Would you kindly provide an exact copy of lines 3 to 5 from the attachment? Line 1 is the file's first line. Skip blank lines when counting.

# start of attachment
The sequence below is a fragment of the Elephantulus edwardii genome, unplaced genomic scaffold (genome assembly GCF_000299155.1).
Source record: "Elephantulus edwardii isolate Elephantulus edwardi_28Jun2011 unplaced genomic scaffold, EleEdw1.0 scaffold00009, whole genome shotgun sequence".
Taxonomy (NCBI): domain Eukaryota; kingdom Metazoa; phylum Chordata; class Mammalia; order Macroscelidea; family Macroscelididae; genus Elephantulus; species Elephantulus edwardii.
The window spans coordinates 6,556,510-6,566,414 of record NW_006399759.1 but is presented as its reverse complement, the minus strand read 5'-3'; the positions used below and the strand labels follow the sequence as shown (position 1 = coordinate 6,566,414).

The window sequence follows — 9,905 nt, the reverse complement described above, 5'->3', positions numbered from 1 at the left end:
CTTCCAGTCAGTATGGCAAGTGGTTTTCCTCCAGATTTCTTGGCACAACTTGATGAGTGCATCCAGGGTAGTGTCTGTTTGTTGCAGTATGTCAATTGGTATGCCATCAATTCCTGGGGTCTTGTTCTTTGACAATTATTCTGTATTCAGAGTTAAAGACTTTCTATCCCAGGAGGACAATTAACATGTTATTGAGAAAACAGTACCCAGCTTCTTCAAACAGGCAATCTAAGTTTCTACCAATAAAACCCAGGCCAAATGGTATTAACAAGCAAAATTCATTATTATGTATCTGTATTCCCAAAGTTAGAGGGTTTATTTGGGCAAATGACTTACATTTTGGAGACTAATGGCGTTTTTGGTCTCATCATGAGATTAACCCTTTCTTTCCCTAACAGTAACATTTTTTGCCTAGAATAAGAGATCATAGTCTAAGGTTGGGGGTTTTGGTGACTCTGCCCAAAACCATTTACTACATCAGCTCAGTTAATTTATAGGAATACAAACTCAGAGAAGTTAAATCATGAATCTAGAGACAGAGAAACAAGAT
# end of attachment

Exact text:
Taxonomy (NCBI): domain Eukaryota; kingdom Metazoa; phylum Chordata; class Mammalia; order Macroscelidea; family Macroscelididae; genus Elephantulus; species Elephantulus edwardii.
The window spans coordinates 6,556,510-6,566,414 of record NW_006399759.1 but is presented as its reverse complement, the minus strand read 5'-3'; the positions used below and the strand labels follow the sequence as shown (position 1 = coordinate 6,566,414).

The window sequence follows — 9,905 nt, the reverse complement described above, 5'->3', positions numbered from 1 at the left end: